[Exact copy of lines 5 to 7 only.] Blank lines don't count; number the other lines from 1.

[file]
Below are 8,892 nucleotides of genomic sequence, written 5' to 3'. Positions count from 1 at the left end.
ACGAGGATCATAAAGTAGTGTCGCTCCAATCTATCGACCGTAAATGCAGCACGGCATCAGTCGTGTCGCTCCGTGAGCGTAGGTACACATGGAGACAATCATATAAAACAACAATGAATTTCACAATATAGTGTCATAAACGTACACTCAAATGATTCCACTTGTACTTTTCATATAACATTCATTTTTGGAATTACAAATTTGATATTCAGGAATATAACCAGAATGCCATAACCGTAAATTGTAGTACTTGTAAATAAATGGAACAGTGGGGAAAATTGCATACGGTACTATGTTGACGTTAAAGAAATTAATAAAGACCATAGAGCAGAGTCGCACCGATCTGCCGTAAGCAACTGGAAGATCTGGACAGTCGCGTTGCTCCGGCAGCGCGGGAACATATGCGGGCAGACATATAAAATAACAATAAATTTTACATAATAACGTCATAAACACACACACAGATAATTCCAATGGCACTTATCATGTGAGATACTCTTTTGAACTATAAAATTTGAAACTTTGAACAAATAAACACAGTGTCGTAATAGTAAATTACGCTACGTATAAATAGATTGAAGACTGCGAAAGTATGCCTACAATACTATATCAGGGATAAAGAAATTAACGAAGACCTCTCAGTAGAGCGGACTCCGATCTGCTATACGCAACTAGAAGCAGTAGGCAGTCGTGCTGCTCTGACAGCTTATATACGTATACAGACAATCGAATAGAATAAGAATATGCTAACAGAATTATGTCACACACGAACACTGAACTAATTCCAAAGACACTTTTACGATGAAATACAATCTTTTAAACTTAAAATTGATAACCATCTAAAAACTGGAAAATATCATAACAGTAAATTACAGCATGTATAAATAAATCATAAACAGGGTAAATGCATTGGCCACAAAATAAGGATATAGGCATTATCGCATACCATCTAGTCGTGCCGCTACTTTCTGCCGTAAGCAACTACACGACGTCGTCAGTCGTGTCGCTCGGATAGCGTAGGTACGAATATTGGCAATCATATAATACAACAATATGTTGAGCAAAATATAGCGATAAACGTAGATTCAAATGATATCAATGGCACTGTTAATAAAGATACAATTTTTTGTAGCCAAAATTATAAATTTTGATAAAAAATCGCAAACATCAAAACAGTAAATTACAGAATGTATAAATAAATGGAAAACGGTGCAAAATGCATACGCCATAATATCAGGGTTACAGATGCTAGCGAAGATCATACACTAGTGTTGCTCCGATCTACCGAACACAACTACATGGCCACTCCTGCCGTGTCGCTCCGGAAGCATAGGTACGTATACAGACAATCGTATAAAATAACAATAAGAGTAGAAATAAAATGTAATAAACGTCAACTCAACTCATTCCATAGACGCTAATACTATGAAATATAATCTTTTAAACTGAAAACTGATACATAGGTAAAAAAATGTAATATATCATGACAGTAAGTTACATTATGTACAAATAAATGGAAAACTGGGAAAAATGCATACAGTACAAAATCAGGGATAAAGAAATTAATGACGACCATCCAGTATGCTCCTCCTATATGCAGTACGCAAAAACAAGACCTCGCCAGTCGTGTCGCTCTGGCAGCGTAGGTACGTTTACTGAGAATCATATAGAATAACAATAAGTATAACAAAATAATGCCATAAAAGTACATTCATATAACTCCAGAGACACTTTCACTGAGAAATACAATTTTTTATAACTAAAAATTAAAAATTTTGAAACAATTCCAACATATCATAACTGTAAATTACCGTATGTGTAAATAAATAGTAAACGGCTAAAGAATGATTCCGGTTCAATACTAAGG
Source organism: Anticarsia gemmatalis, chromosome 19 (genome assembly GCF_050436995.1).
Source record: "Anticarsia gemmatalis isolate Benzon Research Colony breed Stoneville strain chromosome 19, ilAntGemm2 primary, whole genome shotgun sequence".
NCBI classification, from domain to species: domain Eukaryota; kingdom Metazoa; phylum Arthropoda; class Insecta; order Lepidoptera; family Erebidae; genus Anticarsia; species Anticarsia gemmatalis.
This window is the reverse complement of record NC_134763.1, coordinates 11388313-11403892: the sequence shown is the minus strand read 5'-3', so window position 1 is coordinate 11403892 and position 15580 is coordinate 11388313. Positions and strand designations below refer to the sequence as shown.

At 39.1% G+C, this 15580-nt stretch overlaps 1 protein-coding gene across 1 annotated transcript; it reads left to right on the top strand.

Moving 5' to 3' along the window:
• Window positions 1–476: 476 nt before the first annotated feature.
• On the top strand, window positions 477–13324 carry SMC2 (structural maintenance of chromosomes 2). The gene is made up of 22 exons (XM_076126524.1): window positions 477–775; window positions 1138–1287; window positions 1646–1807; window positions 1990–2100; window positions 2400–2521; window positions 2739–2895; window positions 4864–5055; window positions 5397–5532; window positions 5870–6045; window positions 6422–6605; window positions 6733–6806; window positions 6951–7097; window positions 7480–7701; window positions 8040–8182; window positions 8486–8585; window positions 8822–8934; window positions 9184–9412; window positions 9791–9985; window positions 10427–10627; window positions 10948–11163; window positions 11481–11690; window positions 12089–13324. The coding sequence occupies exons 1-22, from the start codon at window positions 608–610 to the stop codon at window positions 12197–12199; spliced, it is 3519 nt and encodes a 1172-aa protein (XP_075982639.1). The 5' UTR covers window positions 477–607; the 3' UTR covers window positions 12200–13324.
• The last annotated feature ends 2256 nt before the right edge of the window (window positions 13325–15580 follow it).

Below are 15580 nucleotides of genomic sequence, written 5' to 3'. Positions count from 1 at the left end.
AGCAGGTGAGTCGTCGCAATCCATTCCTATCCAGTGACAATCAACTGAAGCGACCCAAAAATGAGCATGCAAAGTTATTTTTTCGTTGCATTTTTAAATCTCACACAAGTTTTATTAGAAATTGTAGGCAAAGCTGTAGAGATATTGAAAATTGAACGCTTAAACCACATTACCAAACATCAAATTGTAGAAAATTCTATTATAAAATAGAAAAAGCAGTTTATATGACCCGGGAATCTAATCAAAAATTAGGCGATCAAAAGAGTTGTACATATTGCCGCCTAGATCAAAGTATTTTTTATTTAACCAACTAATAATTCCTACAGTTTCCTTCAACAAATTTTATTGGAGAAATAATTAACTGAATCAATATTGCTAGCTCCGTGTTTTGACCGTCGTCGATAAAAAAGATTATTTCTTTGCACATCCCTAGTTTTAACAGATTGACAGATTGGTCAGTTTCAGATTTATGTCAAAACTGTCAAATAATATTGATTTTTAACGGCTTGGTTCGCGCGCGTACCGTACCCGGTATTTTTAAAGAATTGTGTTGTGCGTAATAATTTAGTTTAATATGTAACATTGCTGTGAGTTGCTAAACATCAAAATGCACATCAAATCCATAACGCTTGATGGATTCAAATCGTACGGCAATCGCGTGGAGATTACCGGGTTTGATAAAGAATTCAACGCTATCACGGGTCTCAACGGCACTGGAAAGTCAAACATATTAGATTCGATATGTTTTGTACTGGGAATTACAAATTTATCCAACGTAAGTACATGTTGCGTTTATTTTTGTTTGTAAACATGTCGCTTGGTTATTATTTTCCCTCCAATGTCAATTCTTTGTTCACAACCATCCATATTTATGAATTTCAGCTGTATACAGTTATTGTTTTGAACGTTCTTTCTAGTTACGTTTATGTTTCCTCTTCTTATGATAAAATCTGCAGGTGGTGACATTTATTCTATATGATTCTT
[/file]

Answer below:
NCBI classification, from domain to species: domain Eukaryota; kingdom Metazoa; phylum Arthropoda; class Insecta; order Lepidoptera; family Erebidae; genus Anticarsia; species Anticarsia gemmatalis.
This window is the reverse complement of record NC_134763.1, coordinates 11388313-11403892: the sequence shown is the minus strand read 5'-3', so window position 1 is coordinate 11403892 and position 15580 is coordinate 11388313. Positions and strand designations below refer to the sequence as shown.

At 39.1% G+C, this 15580-nt stretch overlaps 1 protein-coding gene across 1 annotated transcript; it reads left to right on the top strand.